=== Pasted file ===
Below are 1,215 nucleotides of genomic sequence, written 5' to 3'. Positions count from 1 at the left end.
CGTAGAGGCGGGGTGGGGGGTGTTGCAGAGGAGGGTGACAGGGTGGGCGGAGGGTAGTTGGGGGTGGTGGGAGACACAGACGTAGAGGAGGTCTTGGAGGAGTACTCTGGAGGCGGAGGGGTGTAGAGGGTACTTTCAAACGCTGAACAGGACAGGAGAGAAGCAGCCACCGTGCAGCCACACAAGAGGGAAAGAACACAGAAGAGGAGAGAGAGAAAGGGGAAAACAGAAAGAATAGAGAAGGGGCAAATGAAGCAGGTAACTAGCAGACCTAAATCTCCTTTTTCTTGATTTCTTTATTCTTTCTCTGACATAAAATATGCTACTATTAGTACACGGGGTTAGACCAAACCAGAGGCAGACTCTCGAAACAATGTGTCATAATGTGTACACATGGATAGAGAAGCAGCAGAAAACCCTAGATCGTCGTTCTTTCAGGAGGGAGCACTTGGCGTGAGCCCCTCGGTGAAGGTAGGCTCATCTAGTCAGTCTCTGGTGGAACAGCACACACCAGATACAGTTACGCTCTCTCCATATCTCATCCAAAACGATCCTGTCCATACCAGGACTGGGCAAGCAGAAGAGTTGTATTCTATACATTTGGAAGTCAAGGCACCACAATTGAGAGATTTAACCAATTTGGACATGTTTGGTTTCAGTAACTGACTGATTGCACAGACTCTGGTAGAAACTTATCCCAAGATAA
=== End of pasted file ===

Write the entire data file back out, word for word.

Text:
Below are 1,215 nucleotides of genomic sequence, written 5' to 3'. Positions count from 1 at the left end.
CGTAGAGGCGGGGTGGGGGGTGTTGCAGAGGAGGGTGACAGGGTGGGCGGAGGGTAGTTGGGGGTGGTGGGAGACACAGACGTAGAGGAGGTCTTGGAGGAGTACTCTGGAGGCGGAGGGGTGTAGAGGGTACTTTCAAACGCTGAACAGGACAGGAGAGAAGCAGCCACCGTGCAGCCACACAAGAGGGAAAGAACACAGAAGAGGAGAGAGAGAAAGGGGAAAACAGAAAGAATAGAGAAGGGGCAAATGAAGCAGGTAACTAGCAGACCTAAATCTCCTTTTTCTTGATTTCTTTATTCTTTCTCTGACATAAAATATGCTACTATTAGTACACGGGGTTAGACCAAACCAGAGGCAGACTCTCGAAACAATGTGTCATAATGTGTACACATGGATAGAGAAGCAGCAGAAAACCCTAGATCGTCGTTCTTTCAGGAGGGAGCACTTGGCGTGAGCCCCTCGGTGAAGGTAGGCTCATCTAGTCAGTCTCTGGTGGAACAGCACACACCAGATACAGTTACGCTCTCTCCATATCTCATCCAAAACGATCCTGTCCATACCAGGACTGGGCAAGCAGAAGAGTTGTATTCTATACATTTGGAAGTCAAGGCACCACAATTGAGAGATTTAACCAATTTGGACATGTTTGGTTTCAGTAACTGACTGATTGCACAGACTCTGGTAGAAACTTATCCCAAGATAA